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The decision for Tri-Band devices was not predicated around SVLTE. It was decided on other, more important factors.
1. The main reason was for single radios. SVLTE devices have to maintain two separate connections, and thus two separate powered radios. The Tri-band devices have a single radio for all mobile network pathways and thus can operate with less power, meaning lower power use and leading to longer battery life.
2. Voice usage is dramatically lower now than it was even a few years ago, this means the need for most consumers to have both voice and data simultaneously is less. In addition, with the increasing use of Video Calling (which go over data only) that also reduces standard voice call usage.
3. Many companies are going this route, thus meaning similar devices for multiple carriers, and thus reduced costs for phones due to the scale of production. Having a separately built device to be unique in this regard, means the phones cost more for Sprint to purchase, and thus cost more to the end-user as well. Just look at the new*CCA*stuff where the fact the same identical device can be used across all of these small carriers in turn mean lower costs to all of them. The Youtube*keynote*is more informative and has Masayoshi Son, but he is a bit difficult to understand at some points (not used to Japanese accent personally). Production scale has a lot to do with it though.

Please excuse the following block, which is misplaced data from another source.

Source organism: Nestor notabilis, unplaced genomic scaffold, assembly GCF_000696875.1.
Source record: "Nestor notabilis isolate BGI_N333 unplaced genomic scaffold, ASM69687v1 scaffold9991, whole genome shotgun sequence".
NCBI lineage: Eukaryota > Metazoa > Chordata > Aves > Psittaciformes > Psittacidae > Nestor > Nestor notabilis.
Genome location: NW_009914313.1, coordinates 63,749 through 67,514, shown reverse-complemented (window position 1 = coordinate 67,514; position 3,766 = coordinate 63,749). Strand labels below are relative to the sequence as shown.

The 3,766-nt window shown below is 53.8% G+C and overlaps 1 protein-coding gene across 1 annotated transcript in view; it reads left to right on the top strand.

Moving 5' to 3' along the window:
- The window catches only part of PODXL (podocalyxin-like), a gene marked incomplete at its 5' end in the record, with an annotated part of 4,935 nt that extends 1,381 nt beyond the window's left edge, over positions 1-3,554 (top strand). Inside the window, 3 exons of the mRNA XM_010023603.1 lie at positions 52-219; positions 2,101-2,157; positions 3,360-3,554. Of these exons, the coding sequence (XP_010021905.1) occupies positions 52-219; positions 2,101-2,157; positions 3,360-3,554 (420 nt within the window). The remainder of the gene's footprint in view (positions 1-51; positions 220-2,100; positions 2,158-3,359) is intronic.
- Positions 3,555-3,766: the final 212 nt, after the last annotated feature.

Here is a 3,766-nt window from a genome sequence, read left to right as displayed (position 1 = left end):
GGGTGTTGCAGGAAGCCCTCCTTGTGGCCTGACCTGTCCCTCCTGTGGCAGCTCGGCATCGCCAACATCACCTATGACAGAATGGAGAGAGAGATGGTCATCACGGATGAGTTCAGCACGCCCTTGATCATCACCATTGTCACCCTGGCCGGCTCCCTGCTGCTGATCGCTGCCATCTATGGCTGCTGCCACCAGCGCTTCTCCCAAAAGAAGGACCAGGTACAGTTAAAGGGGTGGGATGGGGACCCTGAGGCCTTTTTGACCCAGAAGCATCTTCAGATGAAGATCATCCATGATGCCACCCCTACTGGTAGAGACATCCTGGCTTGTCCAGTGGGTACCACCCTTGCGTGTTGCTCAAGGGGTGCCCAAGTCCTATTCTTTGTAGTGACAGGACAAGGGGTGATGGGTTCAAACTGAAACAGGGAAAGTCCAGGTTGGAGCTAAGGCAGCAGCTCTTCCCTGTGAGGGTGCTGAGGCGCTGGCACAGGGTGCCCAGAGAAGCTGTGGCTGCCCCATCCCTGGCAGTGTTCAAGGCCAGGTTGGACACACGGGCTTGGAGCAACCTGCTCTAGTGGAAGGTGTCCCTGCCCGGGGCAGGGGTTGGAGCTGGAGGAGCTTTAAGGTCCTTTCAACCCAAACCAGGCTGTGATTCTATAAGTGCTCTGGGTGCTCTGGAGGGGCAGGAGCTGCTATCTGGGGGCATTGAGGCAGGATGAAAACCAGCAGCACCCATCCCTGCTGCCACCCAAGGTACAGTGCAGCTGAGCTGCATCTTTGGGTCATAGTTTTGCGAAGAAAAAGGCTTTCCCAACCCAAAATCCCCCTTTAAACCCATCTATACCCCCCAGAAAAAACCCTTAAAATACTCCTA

4. CDMA customers aren't used to SVLTE in general, and the average person probably doesn't know their phone is even capable of it in some circumstances on various carriers.
5. SVLTE (Like SVDO on a couple devices) was never a designed feature of these phones, it was a side effect of the way the radios and transmit/receive pathways needed to be designed for the Sprint models of the phones. It was never an advertised ability.
This was copy paste from s4gru
But it's very true
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